Committing to eating together as humans, change occurred.
Does this story sound familiar?
The story of Derek Black and Matthew Stevenson, is the story told in our Gospel Reading today! The story of Jesus, Son of God, eating with Zacchaeus, chief tax collector. And like those who criticized Matthew Stevenson (Why is he eating with that white nationalist?) there were those who criticized Jesus (Why is he eating with that scammer, that cheater, that thief, that tax collector?).
It’s important to remember that tax collectors in Jesus’ day worked for the Roman Government. They were seen as traitors to the people and were known to either skim off the taxes for themselves or add personal commission on top of what they collected. That Zacchaeus was “chief” tax collector meant he was all into this offensive system.
Jesus invited himself to Zacchaeu’s house – and scripture says Zacchaeus was “happy to welcome him.” Why was Zacchaeus happy? Reading the story backwards, from end to beginning, we might assume that Zacchaeus was ready for transformation … that he was eager for the great healer and preacher to come to his home to help him start a new life.
As Professor Mark Bangert writes: “had he reached a stage in life when to continue his apparent extortion practices just had no more satisfying rewards?”
But, what if he was just curious like everyone else? What if he went to see Jesus because all of Jericho was going to see Jesus? And what if he was happy to receive Jesus because it stoked his ego: of course, a popular celebrity should choose a house of great importance like his to visit!
In some ways, it’s more incredible and powerful to believe this, that Zacchaeus was simply curious about what all the fuss was about, and that he had no intention of conversion, but in the presence of Christ was changed nonetheless.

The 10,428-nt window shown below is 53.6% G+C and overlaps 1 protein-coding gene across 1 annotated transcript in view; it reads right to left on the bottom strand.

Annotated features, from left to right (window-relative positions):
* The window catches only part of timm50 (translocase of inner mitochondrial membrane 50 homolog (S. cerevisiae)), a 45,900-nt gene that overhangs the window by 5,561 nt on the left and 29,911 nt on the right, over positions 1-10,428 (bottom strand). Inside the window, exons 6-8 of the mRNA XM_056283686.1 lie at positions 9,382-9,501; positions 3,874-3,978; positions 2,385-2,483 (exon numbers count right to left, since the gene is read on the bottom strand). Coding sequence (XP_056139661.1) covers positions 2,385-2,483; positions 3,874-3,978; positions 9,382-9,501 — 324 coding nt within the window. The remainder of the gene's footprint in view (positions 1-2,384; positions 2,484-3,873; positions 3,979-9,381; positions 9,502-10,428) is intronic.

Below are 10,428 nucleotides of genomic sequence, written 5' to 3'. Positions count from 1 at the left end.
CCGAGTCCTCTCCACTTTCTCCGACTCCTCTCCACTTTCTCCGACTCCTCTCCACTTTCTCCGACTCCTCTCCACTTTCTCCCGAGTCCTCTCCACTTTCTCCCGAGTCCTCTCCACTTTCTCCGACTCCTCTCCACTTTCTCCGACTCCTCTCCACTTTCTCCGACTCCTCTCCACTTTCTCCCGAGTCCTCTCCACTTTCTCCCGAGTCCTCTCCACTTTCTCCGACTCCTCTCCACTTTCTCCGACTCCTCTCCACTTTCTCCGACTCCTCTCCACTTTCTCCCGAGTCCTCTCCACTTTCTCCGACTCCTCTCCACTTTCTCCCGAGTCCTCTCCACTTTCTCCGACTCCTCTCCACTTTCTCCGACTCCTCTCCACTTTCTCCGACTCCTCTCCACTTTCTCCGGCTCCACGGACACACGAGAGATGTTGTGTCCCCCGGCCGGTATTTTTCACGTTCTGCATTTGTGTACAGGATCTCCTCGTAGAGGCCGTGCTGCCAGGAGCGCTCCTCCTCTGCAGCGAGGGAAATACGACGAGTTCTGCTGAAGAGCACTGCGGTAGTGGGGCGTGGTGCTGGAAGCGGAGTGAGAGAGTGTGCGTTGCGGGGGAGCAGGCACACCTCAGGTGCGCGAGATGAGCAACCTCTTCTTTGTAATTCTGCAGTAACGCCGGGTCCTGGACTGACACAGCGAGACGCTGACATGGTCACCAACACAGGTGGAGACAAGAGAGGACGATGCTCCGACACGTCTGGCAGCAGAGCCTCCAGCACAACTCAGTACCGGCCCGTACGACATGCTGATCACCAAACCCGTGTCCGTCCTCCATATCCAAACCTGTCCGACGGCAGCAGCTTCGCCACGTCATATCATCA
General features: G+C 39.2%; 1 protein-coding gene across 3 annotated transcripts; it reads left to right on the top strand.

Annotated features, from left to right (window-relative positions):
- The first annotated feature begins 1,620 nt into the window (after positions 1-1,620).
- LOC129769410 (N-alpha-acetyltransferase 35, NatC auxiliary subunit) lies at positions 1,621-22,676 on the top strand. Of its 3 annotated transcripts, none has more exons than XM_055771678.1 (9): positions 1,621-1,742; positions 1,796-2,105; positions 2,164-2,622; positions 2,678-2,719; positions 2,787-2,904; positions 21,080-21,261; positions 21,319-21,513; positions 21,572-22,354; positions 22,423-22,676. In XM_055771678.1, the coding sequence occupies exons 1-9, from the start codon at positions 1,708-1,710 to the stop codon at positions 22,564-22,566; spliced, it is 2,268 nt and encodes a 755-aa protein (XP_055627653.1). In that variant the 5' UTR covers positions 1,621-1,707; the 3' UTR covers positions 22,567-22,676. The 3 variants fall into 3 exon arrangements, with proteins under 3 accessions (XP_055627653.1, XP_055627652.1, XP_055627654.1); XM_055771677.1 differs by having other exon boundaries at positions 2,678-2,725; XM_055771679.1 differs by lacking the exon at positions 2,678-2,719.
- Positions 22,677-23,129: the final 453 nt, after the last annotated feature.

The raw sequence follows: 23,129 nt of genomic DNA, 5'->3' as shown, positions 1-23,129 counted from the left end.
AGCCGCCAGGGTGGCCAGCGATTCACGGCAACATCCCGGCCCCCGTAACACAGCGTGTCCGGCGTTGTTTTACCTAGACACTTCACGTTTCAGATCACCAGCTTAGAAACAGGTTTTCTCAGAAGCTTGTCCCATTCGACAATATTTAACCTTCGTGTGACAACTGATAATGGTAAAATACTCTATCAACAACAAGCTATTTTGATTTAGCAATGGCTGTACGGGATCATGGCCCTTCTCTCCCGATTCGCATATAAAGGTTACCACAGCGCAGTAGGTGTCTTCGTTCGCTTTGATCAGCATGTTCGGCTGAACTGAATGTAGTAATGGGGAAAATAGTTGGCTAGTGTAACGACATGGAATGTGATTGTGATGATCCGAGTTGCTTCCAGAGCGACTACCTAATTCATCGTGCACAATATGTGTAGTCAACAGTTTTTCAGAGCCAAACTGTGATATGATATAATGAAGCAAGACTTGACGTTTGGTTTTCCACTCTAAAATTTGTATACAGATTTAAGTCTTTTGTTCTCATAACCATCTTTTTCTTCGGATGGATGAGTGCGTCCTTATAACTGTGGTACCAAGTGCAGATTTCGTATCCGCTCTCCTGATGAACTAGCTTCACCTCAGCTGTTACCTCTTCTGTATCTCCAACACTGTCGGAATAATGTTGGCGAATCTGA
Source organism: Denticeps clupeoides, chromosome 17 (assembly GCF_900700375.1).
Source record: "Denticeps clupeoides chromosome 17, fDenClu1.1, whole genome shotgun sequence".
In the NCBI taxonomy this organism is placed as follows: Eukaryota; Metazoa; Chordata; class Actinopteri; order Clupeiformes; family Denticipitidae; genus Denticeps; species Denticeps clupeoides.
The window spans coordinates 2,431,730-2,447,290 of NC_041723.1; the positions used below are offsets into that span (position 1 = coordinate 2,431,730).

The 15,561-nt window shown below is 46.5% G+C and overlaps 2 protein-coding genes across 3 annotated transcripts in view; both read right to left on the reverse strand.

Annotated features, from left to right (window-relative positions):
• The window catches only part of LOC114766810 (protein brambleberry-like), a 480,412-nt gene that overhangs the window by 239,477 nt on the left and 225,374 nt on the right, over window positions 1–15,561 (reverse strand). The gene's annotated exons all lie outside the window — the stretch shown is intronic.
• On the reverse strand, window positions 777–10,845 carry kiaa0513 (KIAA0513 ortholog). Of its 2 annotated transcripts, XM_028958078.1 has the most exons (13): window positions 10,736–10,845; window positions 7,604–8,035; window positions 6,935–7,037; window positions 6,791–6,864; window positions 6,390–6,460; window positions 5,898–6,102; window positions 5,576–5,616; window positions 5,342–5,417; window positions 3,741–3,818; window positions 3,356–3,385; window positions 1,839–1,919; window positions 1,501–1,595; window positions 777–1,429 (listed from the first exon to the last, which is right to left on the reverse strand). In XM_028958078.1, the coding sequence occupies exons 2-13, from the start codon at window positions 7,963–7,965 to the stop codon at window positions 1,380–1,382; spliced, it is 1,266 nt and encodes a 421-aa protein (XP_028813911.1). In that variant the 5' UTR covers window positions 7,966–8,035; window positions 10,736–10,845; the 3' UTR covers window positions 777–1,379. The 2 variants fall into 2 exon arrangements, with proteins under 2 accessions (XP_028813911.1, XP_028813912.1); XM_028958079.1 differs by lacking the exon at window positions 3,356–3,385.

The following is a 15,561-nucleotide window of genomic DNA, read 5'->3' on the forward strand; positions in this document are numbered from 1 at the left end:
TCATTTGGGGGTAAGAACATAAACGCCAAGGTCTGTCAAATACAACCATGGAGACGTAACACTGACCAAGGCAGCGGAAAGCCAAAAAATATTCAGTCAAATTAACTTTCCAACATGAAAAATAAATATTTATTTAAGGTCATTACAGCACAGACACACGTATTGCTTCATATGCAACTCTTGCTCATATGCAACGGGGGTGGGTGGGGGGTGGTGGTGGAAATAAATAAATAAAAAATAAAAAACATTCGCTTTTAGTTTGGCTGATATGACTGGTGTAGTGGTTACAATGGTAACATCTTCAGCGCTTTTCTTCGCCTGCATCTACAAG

Theologian Dennis Hamm suggests an important translation issue. He suggests that the English translation that Zacchaeus, “welcomed” Jesus doesn’t quite do justice to the original Greek.
The Greek word translated “welcomed” actually carries the larger concept of hospitality – including a meal. Zacchaeus didn’t just welcome Jesus over for a quick cup of coffee on the porch, instead he invited Jesus into his house, into his home, into the dining room to eat with him. And it was there … there in friendship over food, there in meal fellowship, conversion happened! In meal fellowship and friendship with Jesus:
- Zacchaeus renounced half his possessions – pledging to give to the poor half of all he owned.
- Zacchaeus renounced his defrauding and scamming ways – pledging to repay fourfold all hose he had wronged.
Scripture makes no mention of Jesus doing this in response to a scolding by Jesus. Jesus didn’t invite himself over for an intervention – it wasn’t “ambush Zacchaeus day!” Rather, in meal fellowship and friendship with Christ, Zacchaeus’s heart was changed. “Today salvation comes to this house,” said Jesus.